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Articles by J. W Kim
Total Records ( 6 ) for J. W Kim
  C. H Lee , J. W Kim , H. J Lee , P. Y Yun , D. Y Kim , B. S Seo , I. Y Yoon and J. H. Mo

Objective  To quantitatively evaluate the effects of the mandibular advancement device (MAD) on changes in the upper respiratory tract during sleep using sleep videofluoroscopy (SVF) in patients with obstructive sleep apnea (OSA).

Design  Retrospective analysis.

Setting  Academic tertiary referral center.

Patients  Seventy-six patients (68 men and 8 women) who were treated with the MAD for OSA were included from September 1, 2005, through August 31, 2008.

Intervention  All patients underwent nocturnal polysomnography and SVF before and at least 3 months after receipt of the custom-made MAD. Sleep videofluoroscopy was performed before and after sleep induction and was analyzed during 3 states of awakeness, normoxygenation sleep, and desaturation sleep.

Main Outcome Measures  Changes in the length of the soft palate, retropalatal space, retrolingual space, and angle of mouth opening were evaluated during sleep events with or without the MAD.

Results  Without the MAD, the length of the soft palate and the angle of mouth opening increased during sleep events, especially in desaturation sleep, compared with the awake state. The retropalatal space and retrolingual space became much narrower during sleep compared with the awake state. The MAD had marked effects on the length of the soft palate, retropalatal space, retrolingual space, and angle of mouth opening. The retropalatal space and retrolingual space were widened, and the length of the soft palate was decreased. The MAD kept the mouth closed.

Conclusions  Sleep videofluoroscopy showed dynamic upper airway changes in patients with OSA, and the MAD exerted multiple effects on the size and configuration of the airway. Sleep videofluoroscopy demonstrated the mechanism of action of the MAD in patients with OSA. The MAD increased the retropalatal and retrolingual spaces and decreased the length of the soft palate and the angle of mouth opening, resulting in improvement of OSA.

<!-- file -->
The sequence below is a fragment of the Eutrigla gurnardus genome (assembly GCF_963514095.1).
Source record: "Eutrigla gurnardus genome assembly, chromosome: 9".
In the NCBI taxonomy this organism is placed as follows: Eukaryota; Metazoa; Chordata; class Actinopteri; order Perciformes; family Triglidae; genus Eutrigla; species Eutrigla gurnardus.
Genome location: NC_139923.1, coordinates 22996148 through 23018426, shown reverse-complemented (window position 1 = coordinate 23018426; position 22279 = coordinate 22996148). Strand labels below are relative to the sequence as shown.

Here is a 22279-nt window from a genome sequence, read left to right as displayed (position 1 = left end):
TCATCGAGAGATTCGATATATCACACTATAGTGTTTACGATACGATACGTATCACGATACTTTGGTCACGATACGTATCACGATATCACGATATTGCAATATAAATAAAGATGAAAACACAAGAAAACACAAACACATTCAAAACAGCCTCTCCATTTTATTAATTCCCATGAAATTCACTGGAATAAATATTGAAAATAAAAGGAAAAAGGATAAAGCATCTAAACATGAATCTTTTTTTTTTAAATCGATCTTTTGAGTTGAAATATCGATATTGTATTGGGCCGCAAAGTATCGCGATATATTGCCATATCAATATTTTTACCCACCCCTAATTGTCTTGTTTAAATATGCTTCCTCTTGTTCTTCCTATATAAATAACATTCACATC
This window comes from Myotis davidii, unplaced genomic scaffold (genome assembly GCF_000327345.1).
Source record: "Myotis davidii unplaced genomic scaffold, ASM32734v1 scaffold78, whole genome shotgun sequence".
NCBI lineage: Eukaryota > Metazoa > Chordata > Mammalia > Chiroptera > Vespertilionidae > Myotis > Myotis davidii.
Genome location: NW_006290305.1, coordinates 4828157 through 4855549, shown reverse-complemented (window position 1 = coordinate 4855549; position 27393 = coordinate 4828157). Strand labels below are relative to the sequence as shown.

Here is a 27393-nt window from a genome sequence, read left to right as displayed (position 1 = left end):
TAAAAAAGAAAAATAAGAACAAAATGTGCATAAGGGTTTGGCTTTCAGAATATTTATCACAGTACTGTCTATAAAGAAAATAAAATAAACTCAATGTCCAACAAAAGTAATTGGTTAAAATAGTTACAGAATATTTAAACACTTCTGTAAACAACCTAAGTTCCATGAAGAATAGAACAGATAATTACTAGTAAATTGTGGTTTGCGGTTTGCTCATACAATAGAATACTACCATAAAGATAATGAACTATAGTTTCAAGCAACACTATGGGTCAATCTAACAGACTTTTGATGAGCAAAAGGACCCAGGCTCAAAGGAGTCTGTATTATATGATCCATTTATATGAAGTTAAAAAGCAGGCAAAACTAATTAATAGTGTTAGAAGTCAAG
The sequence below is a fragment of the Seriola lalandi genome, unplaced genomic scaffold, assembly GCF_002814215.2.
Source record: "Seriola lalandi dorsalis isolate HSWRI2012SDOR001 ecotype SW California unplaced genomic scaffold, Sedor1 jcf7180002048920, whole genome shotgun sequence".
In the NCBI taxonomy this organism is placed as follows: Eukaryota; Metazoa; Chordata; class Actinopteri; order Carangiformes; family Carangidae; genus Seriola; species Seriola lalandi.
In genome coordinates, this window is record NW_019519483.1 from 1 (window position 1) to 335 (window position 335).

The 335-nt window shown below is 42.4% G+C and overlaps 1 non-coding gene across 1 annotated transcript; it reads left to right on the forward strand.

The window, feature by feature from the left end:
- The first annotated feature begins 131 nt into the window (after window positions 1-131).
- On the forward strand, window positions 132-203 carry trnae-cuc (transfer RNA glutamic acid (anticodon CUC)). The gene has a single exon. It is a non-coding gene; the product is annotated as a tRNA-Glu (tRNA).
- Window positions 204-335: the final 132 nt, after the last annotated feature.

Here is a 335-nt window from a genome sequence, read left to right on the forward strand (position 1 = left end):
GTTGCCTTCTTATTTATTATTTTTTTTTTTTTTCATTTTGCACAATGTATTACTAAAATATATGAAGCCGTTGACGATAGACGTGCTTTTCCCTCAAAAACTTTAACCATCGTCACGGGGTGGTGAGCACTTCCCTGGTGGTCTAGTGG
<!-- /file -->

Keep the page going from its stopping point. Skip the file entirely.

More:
S. L Zheng , V. L Stevens , F Wiklund , S. D Isaacs , J Sun , S Smith , K Pruett , K. E Wiley , S. T Kim , Y Zhu , Z Zhang , F. C Hsu , A. R Turner , J. E Johansson , W Liu , J. W Kim , B. L Chang , D Duggan , J Carpten , C Rodriguez , W Isaacs , H Gronberg and J. Xu

Single nucleotide polymorphisms (SNP) at 11q13 were recently implicated in prostate cancer risk by two genome-wide association studies and were consistently replicated in multiple study populations. To explore prostate cancer association in the regions flanking these SNPs, we genotyped 31 tagging SNPs in a ~110 kb region at 11q13 in a Swedish case-control study (Cancer of the Prostate in Sweden), including 2,899 cases and 1,722 controls. We found evidence of prostate cancer association for the previously implicated SNPs including rs10896449, which we termed locus 1. In addition, multiple SNPs on the centromeric side of the region, including rs12418451, were also significantly associated with prostate cancer risk (termed locus 2). The two groups of SNPs were separated by a recombination hotspot. We then evaluated these two representative SNPs in an additional ~4,000 cases and ~3,000 controls from three study populations and confirmed both loci at 11q13. In the combined allelic test of all four populations, P = 4.0 x 10–11 for rs10896449 at locus 1 and P = 1.2 x 10–6 for rs12418451 at locus 2, and both remained significant after adjusting for the other locus and study population. The prostate cancer association at these two 11q13 loci was unlikely confounded by prostate-specific antigen (PSA) detection bias because neither SNP was associated with PSA levels in controls. Unlike locus 1, in which no known gene is located, several putative mRNAs are in close proximity to locus 2. Additional confirmation studies at locus 2 and functional studies for both loci are needed to advance our knowledge on the etiology of prostate cancer. (Cancer Epidemiol Biomarkers Prev 2009;18(6):1815–20)

  J. W Kim , A. R. M. R Amin and D. M. Shin

Recently, squamous cell carcinoma of the head and neck chemoprevention research has made major advances with novel clinical trial designs suited for the purpose, use of biomarkers to identify high-risk patients, and the emergence of numerous molecularly targeted agents and natural dietary compounds. Among many natural compounds, green tea polyphenols, particularly (–)-epigallocatechin-3-gallate (EGCG), possess remarkable potential as chemopreventive agents. EGCG modulates several key molecular signaling pathways at multiple levels and has synergistic or additive effects when combined with many other natural or synthetic compounds. This review will provide an update of the potential of green tea polyphenols, particularly EGCG, for the chemoprevention of squamous cell carcinoma of the head and neck. Cancer Prev Res; 3(8); 900–9. ©2010 AACR.